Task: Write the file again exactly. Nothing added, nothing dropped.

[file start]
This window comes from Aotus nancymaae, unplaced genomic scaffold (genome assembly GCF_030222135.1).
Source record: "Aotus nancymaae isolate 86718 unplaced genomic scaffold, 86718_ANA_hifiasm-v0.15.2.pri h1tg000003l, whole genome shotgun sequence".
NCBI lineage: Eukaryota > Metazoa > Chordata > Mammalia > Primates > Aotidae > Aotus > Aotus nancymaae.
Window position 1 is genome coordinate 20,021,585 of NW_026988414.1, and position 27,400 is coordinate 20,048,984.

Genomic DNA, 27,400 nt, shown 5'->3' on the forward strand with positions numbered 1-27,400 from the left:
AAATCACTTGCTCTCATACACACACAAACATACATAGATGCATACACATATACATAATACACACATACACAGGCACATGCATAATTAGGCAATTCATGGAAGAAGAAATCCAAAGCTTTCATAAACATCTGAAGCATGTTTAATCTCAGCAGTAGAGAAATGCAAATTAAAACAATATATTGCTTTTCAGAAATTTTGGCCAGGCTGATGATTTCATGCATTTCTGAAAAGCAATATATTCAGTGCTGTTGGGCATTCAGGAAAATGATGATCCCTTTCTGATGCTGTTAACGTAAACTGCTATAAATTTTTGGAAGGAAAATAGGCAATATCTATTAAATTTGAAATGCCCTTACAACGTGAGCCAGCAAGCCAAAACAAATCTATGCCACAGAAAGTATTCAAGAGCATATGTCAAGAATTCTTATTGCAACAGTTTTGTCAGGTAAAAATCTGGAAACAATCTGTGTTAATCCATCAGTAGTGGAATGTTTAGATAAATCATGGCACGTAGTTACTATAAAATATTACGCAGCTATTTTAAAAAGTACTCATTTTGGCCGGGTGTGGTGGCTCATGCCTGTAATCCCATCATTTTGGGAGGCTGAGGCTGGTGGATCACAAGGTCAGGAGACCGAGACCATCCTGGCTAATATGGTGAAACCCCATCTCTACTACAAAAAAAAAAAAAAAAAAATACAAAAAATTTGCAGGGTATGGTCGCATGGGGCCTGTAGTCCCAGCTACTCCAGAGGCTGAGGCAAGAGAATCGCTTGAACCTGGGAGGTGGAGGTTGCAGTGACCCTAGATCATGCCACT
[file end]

This window comes from Aotus nancymaae, unplaced genomic scaffold (genome assembly GCF_030222135.1).
Source record: "Aotus nancymaae isolate 86718 unplaced genomic scaffold, 86718_ANA_hifiasm-v0.15.2.pri h1tg000003l, whole genome shotgun sequence".
NCBI lineage: Eukaryota > Metazoa > Chordata > Mammalia > Primates > Aotidae > Aotus > Aotus nancymaae.
Window position 1 is genome coordinate 20,021,585 of NW_026988414.1, and position 27,400 is coordinate 20,048,984.

Genomic DNA, 27,400 nt, shown 5'->3' on the forward strand with positions numbered 1-27,400 from the left:
AAATCACTTGCTCTCATACACACACAAACATACATAGATGCATACACATATACATAATACACACATACACAGGCACATGCATAATTAGGCAATTCATGGAAGAAGAAATCCAAAGCTTTCATAAACATCTGAAGCATGTTTAATCTCAGCAGTAGAGAAATGCAAATTAAAACAATATATTGCTTTTCAGAAATTTTGGCCAGGCTGATGATTTCATGCATTTCTGAAAAGCAATATATTCAGTGCTGTTGGGCATTCAGGAAAATGATGATCCCTTTCTGATGCTGTTAACGTAAACTGCTATAAATTTTTGGAAGGAAAATAGGCAATATCTATTAAATTTGAAATGCCCTTACAACGTGAGCCAGCAAGCCAAAACAAATCTATGCCACAGAAAGTATTCAAGAGCATATGTCAAGAATTCTTATTGCAACAGTTTTGTCAGGTAAAAATCTGGAAACAATCTGTGTTAATCCATCAGTAGTGGAATGTTTAGATAAATCATGGCACGTAGTTACTATAAAATATTACGCAGCTATTTTAAAAAGTACTCATTTTGGCCGGGTGTGGTGGCTCATGCCTGTAATCCCATCATTTTGGGAGGCTGAGGCTGGTGGATCACAAGGTCAGGAGACCGAGACCATCCTGGCTAATATGGTGAAACCCCATCTCTACTACAAAAAAAAAAAAAAAAAAATACAAAAAATTTGCAGGGTATGGTCGCATGGGGCCTGTAGTCCCAGCTACTCCAGAGGCTGAGGCAAGAGAATCGCTTGAACCTGGGAGGTGGAGGTTGCAGTGACCCTAGATCATGCCACT